Neuroendocrine or immune events occurring within the perinatal environment often produce effects on brain and behavior that endure throughout an organism's life span. An estimated 1/3 of pregnancies suffer complications involving infection or trauma of the uterus, fetus, or newborn, and one of the most common consequences of infection or inflammation during the perinatal period is cognitive dysfunction, including learning, memory, and attention disorders. Systemic infection with bacteria (Escherichia coli) on postnatal day 4 in rats is associated with dramatic memory impairments in conjunction with a peripheral immune challenge (lipopolysaccharide;LPS) in adulthood. The current proposal is designed to address two related questions: (1) What changes occur in the neonatal brain in response to the infection that render the brain vulnerable to a later challenge? and (2) What changes occur in the brains of neonatally-infected adult rats in response to the LPS challenge, which produce the memory impairments? The proposed experiments will test the hypothesis that long-term changes in brain microglia, the primary immune cells of the brain, occur in response to infection early in life, which then contribute to altered brain function (e.g., cytokine production, neurogenesis) and memory impairment in adulthood. This hypothesis will be tested by examining the following questions, using gene expression, protein expression, and behavioral techniques: (1) Does neonatal E. coli infection result in increased microglial reactivity in adulthood? (2) Do neonatal E. coli infection-induced changes in microglia underlie exaggerated brain cytokine responses and memory impairments in adulthood? and (3) Why does postnatal day 4 appear to be during a sensitive period for neonatal infection- induced vulnerabilities later in life? These collective data will provide novel insight into the influence of early immune activation on neural and immune system development, the role that the brain's immune response plays in cognition, and ultimate treatment decisions.

Public Health Relevance

An estimated 1/3 of pregnancies suffer complications involving infection or trauma of the uterus, fetus, or newborn, and one of the most common consequences of infection or inflammation during the perinatal period is cognitive dysfunction, including learning, memory, and attention disorders. The data collected from this proposal will provide novel insight into the influence of early immune activation on neural and immune system development, the role that the brain's immune response plays in cognition, and ultimately treatment decisions aimed at preventing the negative consequences of early infection or trauma.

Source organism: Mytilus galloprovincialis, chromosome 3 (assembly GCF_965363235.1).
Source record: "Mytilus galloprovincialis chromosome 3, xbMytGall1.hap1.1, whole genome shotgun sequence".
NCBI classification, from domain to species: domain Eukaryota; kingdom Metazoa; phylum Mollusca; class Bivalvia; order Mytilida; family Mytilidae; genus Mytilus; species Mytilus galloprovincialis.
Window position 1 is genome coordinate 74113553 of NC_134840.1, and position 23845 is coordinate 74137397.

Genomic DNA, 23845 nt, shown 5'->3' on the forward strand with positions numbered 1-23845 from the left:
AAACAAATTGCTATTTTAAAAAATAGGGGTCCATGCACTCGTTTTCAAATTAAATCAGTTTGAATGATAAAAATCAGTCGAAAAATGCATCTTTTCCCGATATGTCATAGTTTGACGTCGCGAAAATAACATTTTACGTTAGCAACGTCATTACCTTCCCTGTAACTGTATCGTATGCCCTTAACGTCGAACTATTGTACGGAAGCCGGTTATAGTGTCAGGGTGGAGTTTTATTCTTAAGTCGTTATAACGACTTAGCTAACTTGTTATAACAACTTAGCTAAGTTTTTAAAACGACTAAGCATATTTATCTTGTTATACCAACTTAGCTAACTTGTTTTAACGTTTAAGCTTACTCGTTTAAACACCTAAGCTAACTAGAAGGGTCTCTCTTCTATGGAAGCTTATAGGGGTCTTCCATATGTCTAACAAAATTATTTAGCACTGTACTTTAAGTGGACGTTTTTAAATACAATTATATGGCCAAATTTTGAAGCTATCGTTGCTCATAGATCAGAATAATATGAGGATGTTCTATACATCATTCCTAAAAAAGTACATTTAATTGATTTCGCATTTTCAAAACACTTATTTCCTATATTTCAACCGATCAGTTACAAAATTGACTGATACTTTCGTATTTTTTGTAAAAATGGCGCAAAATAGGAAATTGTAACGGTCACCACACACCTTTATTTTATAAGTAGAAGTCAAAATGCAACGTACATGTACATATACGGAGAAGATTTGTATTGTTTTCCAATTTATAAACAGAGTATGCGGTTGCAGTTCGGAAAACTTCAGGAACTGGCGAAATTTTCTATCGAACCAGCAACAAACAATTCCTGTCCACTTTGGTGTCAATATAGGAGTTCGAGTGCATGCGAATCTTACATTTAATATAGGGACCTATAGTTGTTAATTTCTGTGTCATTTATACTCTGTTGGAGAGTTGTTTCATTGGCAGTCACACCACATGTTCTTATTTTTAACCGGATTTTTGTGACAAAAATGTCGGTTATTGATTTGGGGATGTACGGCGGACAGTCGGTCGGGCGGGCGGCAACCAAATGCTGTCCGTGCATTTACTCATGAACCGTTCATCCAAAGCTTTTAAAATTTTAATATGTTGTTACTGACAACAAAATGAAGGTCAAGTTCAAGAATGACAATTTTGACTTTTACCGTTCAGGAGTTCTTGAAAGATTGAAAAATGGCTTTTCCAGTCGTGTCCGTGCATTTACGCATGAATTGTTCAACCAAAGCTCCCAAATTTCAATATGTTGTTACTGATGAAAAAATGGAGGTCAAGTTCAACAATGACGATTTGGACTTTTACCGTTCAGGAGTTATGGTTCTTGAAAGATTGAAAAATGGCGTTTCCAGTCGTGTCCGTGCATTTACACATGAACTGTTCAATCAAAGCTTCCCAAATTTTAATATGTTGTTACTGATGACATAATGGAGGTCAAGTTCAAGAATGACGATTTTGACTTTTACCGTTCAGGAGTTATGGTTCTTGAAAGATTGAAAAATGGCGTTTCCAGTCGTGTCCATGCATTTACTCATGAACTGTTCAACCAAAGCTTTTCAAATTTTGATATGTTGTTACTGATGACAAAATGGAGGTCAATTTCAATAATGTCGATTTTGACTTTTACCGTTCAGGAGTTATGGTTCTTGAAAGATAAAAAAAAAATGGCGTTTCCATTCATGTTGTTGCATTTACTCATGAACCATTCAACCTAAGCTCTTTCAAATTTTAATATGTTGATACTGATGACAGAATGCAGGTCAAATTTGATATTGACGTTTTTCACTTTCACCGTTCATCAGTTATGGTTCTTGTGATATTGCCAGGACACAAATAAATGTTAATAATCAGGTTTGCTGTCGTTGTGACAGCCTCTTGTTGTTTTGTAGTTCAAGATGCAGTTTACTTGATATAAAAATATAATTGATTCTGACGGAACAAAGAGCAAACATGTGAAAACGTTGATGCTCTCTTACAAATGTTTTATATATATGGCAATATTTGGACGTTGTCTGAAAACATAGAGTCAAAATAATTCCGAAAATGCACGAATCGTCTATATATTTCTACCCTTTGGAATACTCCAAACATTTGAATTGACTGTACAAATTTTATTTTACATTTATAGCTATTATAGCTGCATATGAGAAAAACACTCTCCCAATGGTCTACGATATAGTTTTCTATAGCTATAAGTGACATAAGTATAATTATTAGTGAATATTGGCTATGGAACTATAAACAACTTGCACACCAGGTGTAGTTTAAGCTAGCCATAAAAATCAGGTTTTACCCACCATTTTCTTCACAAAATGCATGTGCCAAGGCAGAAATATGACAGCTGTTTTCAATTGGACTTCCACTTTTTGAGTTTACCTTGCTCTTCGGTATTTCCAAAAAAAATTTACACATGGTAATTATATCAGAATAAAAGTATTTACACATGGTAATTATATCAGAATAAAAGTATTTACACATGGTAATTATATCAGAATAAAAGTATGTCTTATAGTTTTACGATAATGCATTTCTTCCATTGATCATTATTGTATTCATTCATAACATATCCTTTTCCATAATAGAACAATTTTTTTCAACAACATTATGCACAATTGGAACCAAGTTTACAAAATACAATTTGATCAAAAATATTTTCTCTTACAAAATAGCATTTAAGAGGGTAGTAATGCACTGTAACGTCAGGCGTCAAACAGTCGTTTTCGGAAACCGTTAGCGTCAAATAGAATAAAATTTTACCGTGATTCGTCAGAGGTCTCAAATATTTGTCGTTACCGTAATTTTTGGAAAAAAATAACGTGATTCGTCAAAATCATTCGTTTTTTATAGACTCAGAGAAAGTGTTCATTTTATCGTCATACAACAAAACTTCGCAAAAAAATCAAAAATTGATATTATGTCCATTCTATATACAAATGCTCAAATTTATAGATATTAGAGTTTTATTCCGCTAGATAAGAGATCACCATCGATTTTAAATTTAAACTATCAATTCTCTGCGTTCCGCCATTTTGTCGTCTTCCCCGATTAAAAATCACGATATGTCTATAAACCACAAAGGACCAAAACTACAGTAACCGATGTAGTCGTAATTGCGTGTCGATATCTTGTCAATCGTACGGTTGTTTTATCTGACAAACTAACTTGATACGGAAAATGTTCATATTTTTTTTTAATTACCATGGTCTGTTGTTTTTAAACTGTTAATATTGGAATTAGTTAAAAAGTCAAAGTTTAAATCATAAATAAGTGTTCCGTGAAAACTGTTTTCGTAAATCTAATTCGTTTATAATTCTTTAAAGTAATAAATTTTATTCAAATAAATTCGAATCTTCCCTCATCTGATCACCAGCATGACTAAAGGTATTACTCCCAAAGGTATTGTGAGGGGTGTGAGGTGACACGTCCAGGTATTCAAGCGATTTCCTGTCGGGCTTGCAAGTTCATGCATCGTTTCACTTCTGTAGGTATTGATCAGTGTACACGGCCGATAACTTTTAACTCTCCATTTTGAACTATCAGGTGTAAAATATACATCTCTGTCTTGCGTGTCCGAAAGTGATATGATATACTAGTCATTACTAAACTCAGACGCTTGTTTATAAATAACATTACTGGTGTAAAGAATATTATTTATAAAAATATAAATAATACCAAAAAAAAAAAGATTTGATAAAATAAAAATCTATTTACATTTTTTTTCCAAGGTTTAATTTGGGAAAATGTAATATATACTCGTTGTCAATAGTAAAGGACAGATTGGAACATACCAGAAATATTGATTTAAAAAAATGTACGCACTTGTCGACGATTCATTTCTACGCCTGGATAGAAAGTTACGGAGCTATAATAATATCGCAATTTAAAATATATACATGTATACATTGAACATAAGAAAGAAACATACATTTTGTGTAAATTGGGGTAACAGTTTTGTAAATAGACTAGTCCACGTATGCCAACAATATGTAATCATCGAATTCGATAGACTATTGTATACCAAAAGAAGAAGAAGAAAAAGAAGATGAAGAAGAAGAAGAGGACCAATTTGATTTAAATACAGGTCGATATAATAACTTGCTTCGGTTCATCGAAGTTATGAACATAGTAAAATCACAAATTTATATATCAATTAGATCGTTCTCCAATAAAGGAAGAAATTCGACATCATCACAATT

Agency
National Institute of Health (NIH)
Institute
National Institute of Mental Health (NIMH)
Type
Research Project (R01)
Project #
5R01MH083698-02
Application #
7862323
Study Section
Neuroendocrinology, Neuroimmunology, and Behavior Study Section (NNB)
Program Officer
Desmond, Nancy L
Project Start
2009-06-08
Project End
2012-05-31
Budget Start
2010-06-01
Budget End
2012-05-31
Support Year
2
Fiscal Year
2010
Total Cost
$452,400
Indirect Cost
Name
Duke University
Department
Psychology
Type
Schools of Arts and Sciences
DUNS #
044387793
City
Durham
State
NC
Country
United States
Zip Code
27705
Hanamsagar, Richa; Bilbo, Staci D (2017) Environment matters: microglia function and dysfunction in a changing world. Curr Opin Neurobiol 47:146-155
Williamson, Lauren L; Bilbo, Staci D (2014) Neonatal infection modulates behavioral flexibility and hippocampal activation on a Morris Water Maze task. Physiol Behav 129:152-9
Bilbo, Staci D (2013) Frank A. Beach award: programming of neuroendocrine function by early-life experience: a critical role for the immune system. Horm Behav 63:684-91
Bilbo, Staci D; Schwarz, Jaclyn M (2012) The immune system and developmental programming of brain and behavior. Front Neuroendocrinol 33:267-86
Bilbo, Staci D; Smith, Susan H; Schwarz, Jaclyn M (2012) A lifespan approach to neuroinflammatory and cognitive disorders: a critical role for glia. J Neuroimmune Pharmacol 7:24-41
Schwarz, Jaclyn M; Sholar, Paige W; Bilbo, Staci D (2012) Sex differences in microglial colonization of the developing rat brain. J Neurochem 120:948-63
Williamson, Lauren L; Chao, Agnes; Bilbo, Staci D (2012) Environmental enrichment alters glial antigen expression and neuroimmune function in the adult rat hippocampus. Brain Behav Immun 26:500-10
Schwarz, Jaclyn M; Bilbo, Staci D (2011) LPS elicits a much larger and broader inflammatory response than Escherichia coli infection within the hippocampus of neonatal rats. Neurosci Lett 497:110-5
Williamson, Lauren L; Sholar, Paige W; Mistry, Rishi S et al. (2011) Microglia and memory: modulation by early-life infection. J Neurosci 31:15511-21
Bland, Sondra T; Beckley, Jacob T; Young, Sarah et al. (2010) Enduring consequences of early-life infection on glial and neural cell genesis within cognitive regions of the brain. Brain Behav Immun 24:329-38

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